Friday, November 13, 2009

Going down in flames

Okay, it’s time for a currency check. Last week, Nicolas Cage revealed that he doesn’t have two nickels to rub together because of things like buying islands, haunted mansions and dinosaur skulls (What does one do with a dinosaur skull? Put it on the coffee table?). This week John Cusack is in 2012, and stinker movie you could smell coming from a mile off. Have these two guys finally run out of the unlimited cache that movie audiences have seemed to want to cut them?

Personally, I’ve always been of the opinion that Nic Cage doesn’t have two brain cells to rub together. And as of last week, most entertainment writers seemed to be moving en masse towards a “Cage is a ridiculous douchebag” assessment. Please do. Mi bandwagon es su bandwagon. Been riding this baby since Peggy Sue got married. And whatever cultural coin he earned from Leaving Las Vegas (none with me, by the way, overrated piece of macho fantasia claptrap) should have been cashed long ago. But regardless. If it’s his fiscal irresponsibility that opens America’s eyes, so be it. Maybe it will stop Ghost Rider 2: Hell on Wheels.

Then there’s John Cusack. What to make of him? He doesn’t seem to be an idiot; longstanding friendship with Jeremy Piven notwithstanding. He can act. He’s handsome enough to attract, yet doughy enough to not intimidate. He was Lloyd freaking Dobbler for crissakes (though Better Off Dead is my preferred seminal work). And yet . . . if we’re all honest, we all look at movie trailers with him in it and think “It might not suck.” But the fact that he’s been in so movies that just barely miss suckitude by virtue of his presence kind of indicates that there’s going to be a whole lot of suckage going on around him. Do you really want to drop $9.50 on that? He’s the king of popcorn movies with intellectual pretensions, and the flaccid semi-art house tearjerker. Enough already.

Sad to see the mighty fall. In their own way, they both used to own their own particular part of the field. And give them credit for a good ride. 20+ years is gold watch territory by Hollywood standards. Hopefully Cusack was a little smarter with his money.

This is who we are

I was thinking that my family has certain articles of faith. Things we believe that make us who we are. We believe:

In real whipped cream, not Cool Whip. Life is too short to not lick the beaters. And if you are asked to, consider it an honor.

That though Elvis was a giant of music, Bob Wills is still the King.

That there’s always room for one more at the table.

You can never be too close to the fireworks display.

If you play a practical joke on someone else, you’re not allowed to get mad when they do it back to you. But don’t let that stop you.

Holiday crackers are part of any Christmas dinner or New Years brunch. And anyone who refuses to put on the paper crown, even for a minute or two, is suspect. We suspect that you don’t know how to have a good time.

No matter how bad things are, we will make it better.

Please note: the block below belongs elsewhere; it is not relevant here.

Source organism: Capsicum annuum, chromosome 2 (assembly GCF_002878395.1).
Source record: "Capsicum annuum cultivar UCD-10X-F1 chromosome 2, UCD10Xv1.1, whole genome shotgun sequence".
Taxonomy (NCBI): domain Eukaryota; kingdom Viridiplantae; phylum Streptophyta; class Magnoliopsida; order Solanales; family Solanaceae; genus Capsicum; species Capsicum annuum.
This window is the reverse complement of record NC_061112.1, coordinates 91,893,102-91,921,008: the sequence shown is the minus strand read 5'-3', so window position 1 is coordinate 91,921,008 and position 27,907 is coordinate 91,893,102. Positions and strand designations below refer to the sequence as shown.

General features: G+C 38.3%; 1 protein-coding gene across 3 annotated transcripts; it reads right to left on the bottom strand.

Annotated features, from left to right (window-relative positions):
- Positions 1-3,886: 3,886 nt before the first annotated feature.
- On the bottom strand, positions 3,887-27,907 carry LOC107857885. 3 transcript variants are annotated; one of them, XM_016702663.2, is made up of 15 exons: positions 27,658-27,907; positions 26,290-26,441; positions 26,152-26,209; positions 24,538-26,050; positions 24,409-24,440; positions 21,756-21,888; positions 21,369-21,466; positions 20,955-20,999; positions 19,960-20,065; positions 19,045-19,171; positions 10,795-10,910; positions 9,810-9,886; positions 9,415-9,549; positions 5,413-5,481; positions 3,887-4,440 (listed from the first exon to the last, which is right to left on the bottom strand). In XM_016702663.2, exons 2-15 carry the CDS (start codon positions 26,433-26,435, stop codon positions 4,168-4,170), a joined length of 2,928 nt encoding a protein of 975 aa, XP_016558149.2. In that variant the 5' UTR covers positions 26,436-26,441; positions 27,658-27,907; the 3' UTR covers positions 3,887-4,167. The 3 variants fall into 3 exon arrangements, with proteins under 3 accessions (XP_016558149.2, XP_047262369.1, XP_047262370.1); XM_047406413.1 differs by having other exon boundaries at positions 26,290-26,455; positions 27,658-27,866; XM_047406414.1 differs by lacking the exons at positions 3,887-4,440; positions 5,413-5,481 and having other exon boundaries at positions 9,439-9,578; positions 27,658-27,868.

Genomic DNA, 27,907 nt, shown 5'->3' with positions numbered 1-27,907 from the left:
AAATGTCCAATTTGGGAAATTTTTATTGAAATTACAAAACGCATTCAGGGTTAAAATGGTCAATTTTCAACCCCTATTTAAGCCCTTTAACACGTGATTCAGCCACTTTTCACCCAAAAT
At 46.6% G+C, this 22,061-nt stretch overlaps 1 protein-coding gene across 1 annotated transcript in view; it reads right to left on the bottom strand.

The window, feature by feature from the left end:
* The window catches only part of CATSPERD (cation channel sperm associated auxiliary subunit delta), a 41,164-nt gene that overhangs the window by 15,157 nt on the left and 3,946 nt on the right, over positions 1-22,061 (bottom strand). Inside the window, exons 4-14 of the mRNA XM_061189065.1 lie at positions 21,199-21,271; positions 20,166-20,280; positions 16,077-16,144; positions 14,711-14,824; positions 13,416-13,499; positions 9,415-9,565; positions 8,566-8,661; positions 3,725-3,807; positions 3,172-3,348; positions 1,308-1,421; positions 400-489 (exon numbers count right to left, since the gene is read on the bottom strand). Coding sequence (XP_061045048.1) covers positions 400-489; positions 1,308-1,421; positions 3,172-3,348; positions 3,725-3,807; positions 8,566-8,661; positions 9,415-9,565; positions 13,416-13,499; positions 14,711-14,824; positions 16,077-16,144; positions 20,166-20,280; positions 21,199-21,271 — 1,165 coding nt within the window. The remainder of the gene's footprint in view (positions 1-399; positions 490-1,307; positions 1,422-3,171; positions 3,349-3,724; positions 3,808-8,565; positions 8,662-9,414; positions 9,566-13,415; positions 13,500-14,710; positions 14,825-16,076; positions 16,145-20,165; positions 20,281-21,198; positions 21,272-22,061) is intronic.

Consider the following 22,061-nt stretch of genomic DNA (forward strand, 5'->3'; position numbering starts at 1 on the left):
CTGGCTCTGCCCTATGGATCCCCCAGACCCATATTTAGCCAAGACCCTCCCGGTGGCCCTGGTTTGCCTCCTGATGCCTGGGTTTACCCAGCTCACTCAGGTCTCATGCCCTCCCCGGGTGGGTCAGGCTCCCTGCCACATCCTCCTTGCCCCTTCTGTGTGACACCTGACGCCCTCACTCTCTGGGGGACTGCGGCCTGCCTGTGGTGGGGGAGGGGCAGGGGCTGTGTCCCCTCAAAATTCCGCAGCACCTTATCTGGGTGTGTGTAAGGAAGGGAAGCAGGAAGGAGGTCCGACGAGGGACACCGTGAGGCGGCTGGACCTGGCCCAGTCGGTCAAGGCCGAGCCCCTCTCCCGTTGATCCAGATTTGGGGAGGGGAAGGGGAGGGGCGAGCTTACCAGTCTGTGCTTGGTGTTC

Thursday, November 12, 2009

Fire and brimstone

I saw the pictures from the protest in front of Sidwell Friends in DC this morning. I wasn’t really surprised that it got some attention with the Obama girls going to school there. What did make me blink was the picture of the protester in front of the Sidwell lower school who was holding a sign that said “God hates you.” I mean actually blink. Like my brain just couldn’t process the image. I’m a bad old agnostic, and even I think God might be upset about somebody putting those words in his mouth.

What place does that come from?

The ancient Mesopotamian gods were complete assholes. No lie. They were mean, vindictive and more often than not indifferent to the happiness of humanity. And if you lived in ancient Mesopotamia, with the droughts, and the sandstorms and the catastrophic floods, and the occasional earthquake, and virulent plagues and famine, you might think your god was a hateful bastard too.

So who are these people for whom hate is a holy attribute? Who is the church that thinks “” is the message that they want to send to the world? Do they think that's the "good news" they are supposed to spread? What kind of existence do they lead, that makes a god who hates school children the deity that speaks to them? How often does their holy of holies throw thunderbolts their way and laugh at their pain?

Don’t tell me. I don’t think I want to know.

Wednesday, November 11, 2009

2009 Holiday Goals: No fa-la-la-la-la-fatalities

As Black Friday approaches, I’d like to make a brief public service announcement to the American People:

Hello, America! It’s almost here. Christmas shopping season. And I’m hoping that we can all just stop here before the hustle-bustle starts and . . . whooooeeeeww . . . take a deep breath . . . whooooooffff . . . let it out. Roll the head. Shrug the shoulders. Shake it out. That’s it. Relaxed? Good.

Now. Look me in the eyes. No. In the eyes. Got me? Excellent.

There is nothing in the Wal-Mart worth dying over. There is nothing in the Wal-Mart worth killing over. There is nothing in the Wal-Mart worth getting upset about. There is nothing in the Wal-Mart that you need bad enough to harsh your overall holiday mellow.

Shoulders still relaxed? Good.

Ditto any other store. Also any product. Not $25 big screen TVs. Not the last Bakugan in the state. Not anything. If you find what you’re looking for, that’s great. If you get a good deal on it, even better. If you can’t afford to buy it unless there is a Black Friday ad in which only 6 of them are offered for a ridiculously low price, you probably don’t need it. Wait. Let me check. No. There are no kidneys or livers on the Wal-Mart Black Friday ad. So, no, there’s no chance you actually need anything there.

How we doing? Okay? Still feeling loose? Breathing okay?